In 2018, when Des Linden crossed the finish line of the Boston Marathon and broke the tape for her first World Marathon Major win, she summarized her training approach with the phrase “Keep showing up." It was so simple and powerful and resonated with so many people that her sponsor Brooks even created a campaign around it. Of course it’s the right answer - if you never quit, you cannot fail. And it works for everything in life, not just running. The photos taken of Des crossing that finish line and throwing up her arms in the pouring rain still gives me goosebumps to this day. It’s a testament to the power of continuing to show up. I had no idea at the time how much her words would come to mean to me personally. It became my 2019 mantra; the phrase I used so much I’ve considered tattooing it on my body to make it permanent. I can’t even tell you how many times I said them aloud as I struggled to get out the door for a run. Or just to get out of bed in the morning. 2019 was a tough year for me, but in many ways running kept me going. And when I crossed the finish line of the New York City Marathon a few weeks ago, it felt like I was cashing in on a big promise I’d kept to myself.
I’d been dreaming and working towards a sub-4 hour marathon for two years. I’d already had three unsuccessful attempts, including a 4:01 finish at the 2018 NYC Marathon. And even though I was frustrated it was taking so long, I refused to give up on that goal. I knew I’d have to get there eventually if I kept showing up. So I worked hard all summer, building my mileage and pushing myself in long run workouts that were far outside my comfort zone. And together with the help of my coach (shoutout to my girl, Nora Bird!), I knew I was in amazing shape and I was showing up to the start line of this year’s race stronger and tougher than ever before. When I crossed the finish line in 3:49:11, I immediately burst into tears. I was so proud of myself. Accomplishing that goal felt even more amazing than I ever could have imagined.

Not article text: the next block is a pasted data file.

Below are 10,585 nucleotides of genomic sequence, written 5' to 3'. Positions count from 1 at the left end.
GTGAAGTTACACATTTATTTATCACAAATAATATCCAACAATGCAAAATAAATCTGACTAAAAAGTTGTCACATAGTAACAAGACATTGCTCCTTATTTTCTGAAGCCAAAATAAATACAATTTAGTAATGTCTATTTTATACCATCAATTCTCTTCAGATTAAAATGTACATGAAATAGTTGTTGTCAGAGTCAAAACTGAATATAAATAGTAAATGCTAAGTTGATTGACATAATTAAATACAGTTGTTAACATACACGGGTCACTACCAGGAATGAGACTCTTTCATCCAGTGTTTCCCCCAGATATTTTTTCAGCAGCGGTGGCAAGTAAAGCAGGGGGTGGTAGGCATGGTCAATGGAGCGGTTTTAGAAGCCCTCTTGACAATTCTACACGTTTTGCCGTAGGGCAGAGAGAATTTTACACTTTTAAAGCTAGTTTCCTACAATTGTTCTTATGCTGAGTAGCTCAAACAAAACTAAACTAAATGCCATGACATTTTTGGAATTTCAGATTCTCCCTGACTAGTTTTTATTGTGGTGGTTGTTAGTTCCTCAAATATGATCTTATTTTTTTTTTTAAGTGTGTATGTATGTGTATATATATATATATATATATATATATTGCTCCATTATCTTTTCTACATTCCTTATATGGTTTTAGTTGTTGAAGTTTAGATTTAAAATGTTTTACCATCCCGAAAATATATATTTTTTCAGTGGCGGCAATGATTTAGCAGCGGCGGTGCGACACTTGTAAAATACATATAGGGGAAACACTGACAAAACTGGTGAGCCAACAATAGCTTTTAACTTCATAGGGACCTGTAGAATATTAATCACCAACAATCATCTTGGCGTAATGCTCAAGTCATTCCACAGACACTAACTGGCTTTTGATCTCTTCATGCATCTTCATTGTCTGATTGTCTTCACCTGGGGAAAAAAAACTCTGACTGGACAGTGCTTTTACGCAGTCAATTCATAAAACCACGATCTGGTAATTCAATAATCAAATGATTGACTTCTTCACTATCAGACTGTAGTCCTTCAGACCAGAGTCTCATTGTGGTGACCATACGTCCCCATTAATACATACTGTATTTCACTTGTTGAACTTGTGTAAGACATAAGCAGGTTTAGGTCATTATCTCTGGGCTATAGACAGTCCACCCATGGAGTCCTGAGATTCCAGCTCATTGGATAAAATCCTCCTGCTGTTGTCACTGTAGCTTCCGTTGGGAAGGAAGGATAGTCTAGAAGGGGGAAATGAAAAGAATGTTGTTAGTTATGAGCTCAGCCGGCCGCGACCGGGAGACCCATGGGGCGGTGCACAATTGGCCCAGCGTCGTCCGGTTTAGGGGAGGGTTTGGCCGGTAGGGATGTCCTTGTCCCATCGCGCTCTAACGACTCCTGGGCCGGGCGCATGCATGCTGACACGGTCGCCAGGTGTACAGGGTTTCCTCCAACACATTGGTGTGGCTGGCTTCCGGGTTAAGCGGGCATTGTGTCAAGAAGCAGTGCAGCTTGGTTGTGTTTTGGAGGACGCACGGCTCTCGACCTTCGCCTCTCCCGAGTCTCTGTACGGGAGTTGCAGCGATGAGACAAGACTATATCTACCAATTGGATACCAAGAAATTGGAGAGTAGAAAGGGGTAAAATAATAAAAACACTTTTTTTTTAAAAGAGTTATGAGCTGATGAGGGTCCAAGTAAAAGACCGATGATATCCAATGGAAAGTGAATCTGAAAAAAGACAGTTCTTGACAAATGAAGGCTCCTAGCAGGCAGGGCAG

Right after I was handed my finisher’s medal, I snapped a smiling selfie and posted it later to Instagram with the caption “F*ck yes. 3:49:11.” It was my shout-out to another famous marathon winner, Shalane Flanagan, and it showed how truly happy I was in that moment. But I’m also aware that social media makes it hard to see what’s really behind someone’s success. We see the result; the PRs and such, but it doesn’t show the full picture of what it took to get there. And that 3:49 came with a lot of struggle and hardship. In my case, after a year of battling severe depression and anxiety and the finalizing of my divorce. 2019 tested me and made me question a lot of things about life. But through it all, I kept showing up and I’m so glad I did.
I’m also very grateful for the support and love of this team; both my amazing local Colorado birds who ALWAYS have my back, and the many other incredible women I’ve come to call friends through Oiselle. This team and this community are something truly special. Thank you for lifting me up and giving me so much encouragement this year (and beyond).
I’ll finish by saying this: if you want something badly enough, if you can’t stop thinking about it, don’t give up until you get it. And even though no one can do the work for you, surround yourself with people who will support you unconditionally in your pursuits and who will be so happy for you when you accomplish them. You owe it to yourself.